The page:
Dead Wake: The Last Crossing of the Lusitania by Erik Larson. A few weeks ago there were some really good Kindle ebook sales going on for recent bestsellers and I snagged Dead Wake for $2. I normally don’t buy books I haven’t read before, but I loved The Devil in the White City (also by Erik Larson) and I’d heard really good things about Dead Wake. And although I prefer to have my books in print, I’m really glad I got it because I loved it.
Before, I’d been under the impression that the Lusitania was some dinky little boat with a couple Americans on it. Nope. It was a spacious and speedy luxury liner (much like the Titanic) and carried many influential people. And once it was hit by a German torpedo it sunk completely in less than 20 minutes (in contrast, the Titanic took 2 hours, 40 minutes to sink after impact). And they were less than a day away from arriving in Liverpool! I could go on and on.
Except I’ll add that in doing some family history research a while ago I discovered one of my ancestor’s descendants (my distant cousin) was a 3rd Class waiter on the Lusitania on that voyage, and he was among the casualties. He was 19 years old. His body was either never found or never identified.
The Ballad of Captain Dwight on the Memory Palace. This episode wasn’t really the norm for the Memory Palace, but I still really liked it. And although it’s a compelling story, my favorite part is the unexpected ending.
Arthur and George on PBS. The season change has put me in the mood for mysteries. After the first episode, I’m intrigued, but not sold on it yet. It’s about Arthur Conan Doyle trying to clear the name of a man (George) convicted of a crime. It’s based on actual events, but I don’t know how loosely. There’s a book by the same name.
Publishing an ebook. Back in April (Child Abuse Prevention Month) I did a sexual abuse prevention workshop via blog, and I’ve been brainstorming ways to freshen up the content with an alternate format. So I decided to tweak what I’ve already got into a free pocket guide. I think I’ve found a site that will both let me publish and offer it for free, so hopefully it’ll be available in October.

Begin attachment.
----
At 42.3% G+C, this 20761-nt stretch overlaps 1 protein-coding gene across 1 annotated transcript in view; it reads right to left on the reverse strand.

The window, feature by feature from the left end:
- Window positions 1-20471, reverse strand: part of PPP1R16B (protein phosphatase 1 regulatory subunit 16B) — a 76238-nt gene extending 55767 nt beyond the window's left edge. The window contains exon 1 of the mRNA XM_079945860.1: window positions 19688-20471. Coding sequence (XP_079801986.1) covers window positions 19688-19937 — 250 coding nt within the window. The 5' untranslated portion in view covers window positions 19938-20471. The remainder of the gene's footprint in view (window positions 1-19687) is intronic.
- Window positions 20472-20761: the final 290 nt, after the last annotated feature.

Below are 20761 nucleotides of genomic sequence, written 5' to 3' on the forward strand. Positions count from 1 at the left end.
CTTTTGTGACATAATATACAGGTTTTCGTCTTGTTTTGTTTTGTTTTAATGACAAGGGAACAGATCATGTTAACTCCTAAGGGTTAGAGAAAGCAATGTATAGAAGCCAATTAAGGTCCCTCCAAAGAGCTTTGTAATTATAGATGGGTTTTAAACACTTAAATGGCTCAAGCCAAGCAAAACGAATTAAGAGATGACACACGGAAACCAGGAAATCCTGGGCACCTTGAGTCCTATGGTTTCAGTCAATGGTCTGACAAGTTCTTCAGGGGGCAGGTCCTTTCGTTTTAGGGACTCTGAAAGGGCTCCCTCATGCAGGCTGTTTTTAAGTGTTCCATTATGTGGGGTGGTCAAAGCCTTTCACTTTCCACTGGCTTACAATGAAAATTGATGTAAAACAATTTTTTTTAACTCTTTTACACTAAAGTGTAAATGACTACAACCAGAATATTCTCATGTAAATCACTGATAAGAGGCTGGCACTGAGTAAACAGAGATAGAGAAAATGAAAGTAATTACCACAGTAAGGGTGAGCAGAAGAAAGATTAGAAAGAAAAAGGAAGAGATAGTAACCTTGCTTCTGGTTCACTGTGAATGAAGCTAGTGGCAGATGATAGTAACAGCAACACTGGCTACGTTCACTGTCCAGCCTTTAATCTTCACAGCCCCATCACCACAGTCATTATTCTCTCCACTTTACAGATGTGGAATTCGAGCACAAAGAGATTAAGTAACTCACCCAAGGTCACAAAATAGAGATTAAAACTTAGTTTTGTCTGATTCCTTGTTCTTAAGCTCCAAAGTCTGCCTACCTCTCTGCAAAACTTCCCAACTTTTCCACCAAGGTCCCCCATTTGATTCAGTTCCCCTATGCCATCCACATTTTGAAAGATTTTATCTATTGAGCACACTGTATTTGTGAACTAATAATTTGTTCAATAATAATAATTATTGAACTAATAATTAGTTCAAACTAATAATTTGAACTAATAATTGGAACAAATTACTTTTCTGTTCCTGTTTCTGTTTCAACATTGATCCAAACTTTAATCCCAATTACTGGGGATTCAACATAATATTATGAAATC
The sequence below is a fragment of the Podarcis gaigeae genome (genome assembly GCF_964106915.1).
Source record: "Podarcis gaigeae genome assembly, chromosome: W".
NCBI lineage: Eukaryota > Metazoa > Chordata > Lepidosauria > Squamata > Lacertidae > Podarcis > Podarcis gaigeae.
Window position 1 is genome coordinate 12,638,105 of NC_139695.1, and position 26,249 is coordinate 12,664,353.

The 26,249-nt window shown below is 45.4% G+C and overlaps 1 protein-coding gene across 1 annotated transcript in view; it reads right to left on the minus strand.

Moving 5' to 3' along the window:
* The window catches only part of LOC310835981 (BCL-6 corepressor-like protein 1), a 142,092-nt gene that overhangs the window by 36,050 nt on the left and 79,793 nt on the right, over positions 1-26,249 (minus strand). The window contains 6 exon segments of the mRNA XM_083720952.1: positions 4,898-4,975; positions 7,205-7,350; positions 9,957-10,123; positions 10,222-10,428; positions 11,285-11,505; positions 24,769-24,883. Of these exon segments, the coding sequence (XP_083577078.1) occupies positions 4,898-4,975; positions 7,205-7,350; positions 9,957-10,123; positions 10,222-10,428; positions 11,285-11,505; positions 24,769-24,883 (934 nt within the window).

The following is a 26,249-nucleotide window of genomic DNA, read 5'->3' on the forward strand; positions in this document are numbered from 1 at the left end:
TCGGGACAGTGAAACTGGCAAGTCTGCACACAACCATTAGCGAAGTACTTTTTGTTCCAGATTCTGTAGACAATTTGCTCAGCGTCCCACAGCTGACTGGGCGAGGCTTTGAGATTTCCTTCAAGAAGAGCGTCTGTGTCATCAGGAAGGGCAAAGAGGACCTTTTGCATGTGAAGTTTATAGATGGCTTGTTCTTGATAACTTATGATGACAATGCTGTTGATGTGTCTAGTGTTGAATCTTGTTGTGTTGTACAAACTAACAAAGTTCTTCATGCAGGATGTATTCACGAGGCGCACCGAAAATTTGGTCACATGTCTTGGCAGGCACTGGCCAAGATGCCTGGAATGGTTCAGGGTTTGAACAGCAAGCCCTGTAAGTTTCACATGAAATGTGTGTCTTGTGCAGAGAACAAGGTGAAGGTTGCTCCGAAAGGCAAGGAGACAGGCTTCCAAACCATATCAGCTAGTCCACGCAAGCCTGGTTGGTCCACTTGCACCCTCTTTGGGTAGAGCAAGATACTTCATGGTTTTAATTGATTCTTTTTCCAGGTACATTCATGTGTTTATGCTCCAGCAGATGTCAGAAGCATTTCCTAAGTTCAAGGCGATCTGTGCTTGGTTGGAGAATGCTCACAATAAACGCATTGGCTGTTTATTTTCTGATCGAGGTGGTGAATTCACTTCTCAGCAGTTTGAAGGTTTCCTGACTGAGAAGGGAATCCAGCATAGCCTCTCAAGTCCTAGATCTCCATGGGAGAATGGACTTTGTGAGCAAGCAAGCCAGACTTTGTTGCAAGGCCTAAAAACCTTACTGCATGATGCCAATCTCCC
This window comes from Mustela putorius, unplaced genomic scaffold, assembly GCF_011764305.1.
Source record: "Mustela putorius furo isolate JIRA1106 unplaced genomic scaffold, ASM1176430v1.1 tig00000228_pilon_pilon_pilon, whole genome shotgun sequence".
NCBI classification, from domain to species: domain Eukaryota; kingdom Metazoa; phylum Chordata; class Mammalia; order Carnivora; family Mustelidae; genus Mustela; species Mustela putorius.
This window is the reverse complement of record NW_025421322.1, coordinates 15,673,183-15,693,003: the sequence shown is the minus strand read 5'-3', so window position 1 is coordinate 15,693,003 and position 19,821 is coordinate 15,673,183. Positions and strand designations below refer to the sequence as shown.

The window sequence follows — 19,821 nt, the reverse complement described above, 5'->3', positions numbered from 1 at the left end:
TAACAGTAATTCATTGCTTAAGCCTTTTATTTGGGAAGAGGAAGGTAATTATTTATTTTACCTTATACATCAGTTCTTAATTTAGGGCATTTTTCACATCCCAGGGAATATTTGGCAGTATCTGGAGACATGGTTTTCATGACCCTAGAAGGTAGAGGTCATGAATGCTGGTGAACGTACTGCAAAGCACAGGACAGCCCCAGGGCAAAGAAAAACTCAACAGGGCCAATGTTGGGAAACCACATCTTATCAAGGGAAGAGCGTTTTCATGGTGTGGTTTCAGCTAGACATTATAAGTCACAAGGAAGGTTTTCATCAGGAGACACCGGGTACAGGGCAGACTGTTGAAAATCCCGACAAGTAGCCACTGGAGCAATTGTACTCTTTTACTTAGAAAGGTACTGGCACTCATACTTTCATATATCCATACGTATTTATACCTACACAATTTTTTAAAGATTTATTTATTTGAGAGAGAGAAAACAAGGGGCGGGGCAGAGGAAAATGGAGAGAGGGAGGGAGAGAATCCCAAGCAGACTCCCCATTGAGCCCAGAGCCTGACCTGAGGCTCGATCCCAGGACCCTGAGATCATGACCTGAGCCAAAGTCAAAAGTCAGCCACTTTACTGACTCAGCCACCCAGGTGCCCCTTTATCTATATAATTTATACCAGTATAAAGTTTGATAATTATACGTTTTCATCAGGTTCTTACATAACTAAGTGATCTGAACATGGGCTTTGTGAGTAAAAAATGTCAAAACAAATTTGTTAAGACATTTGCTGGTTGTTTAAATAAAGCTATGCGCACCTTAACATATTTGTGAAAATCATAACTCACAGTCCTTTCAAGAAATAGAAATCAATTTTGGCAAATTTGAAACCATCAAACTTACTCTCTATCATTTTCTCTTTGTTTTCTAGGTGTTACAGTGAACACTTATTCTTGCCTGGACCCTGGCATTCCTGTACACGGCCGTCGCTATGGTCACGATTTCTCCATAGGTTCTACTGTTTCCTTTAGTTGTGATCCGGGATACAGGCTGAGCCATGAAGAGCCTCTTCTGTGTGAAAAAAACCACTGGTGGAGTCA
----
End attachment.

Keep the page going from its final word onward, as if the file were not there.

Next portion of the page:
I recently joined a community symphony. I’d been wanting to do this for a while, but I was also really busy with teaching violin and with my church calling, so I couldn’t really justify yet another night away from my family. But a few months ago my church calling changed, and now I don’t really get the opportunity to talk to adults besides my husband, so I decided it was a good time to start symphony. On Saturday we did a car wash to raise money for music, and during some down time I was chatting with someone, and it came up that my degree is in social work. As I was talking to her I had an epiphany. I’m not employed as a social worker now, but my previous job in sexual abuse prevention gave me some unique knowledge that I feel compelled–obligated, even–to share with my community, even though it’s technically not my job anymore. This concept of being a contributer to my community has been on my mind a lot as I’ve been working on this ebook.
How unusually unattached I am to my child’s hair. I feel like every toddler I know got to an awkward stage where the natural hair growth is not cute, but one or more of the parents is oddly attached to that sweet baby mop and wouldn’t trim it. I found I’m not one of those parents.
My kid doesn’t have a lot of hair–I’ve been asked if I buzz it–so the length has been a non-issue. But recently I’ve noticed when he slid down a slide, a couple of much longer hairs stuck out from his head from the static. And it bothered me a lot. So last weekend we got out the trimmers and evened things out. You really can’t tell we cut anything (there was barely anything to sweep up after) but it felt so good to trim it. I guess I’m not sentimental with the baby hair.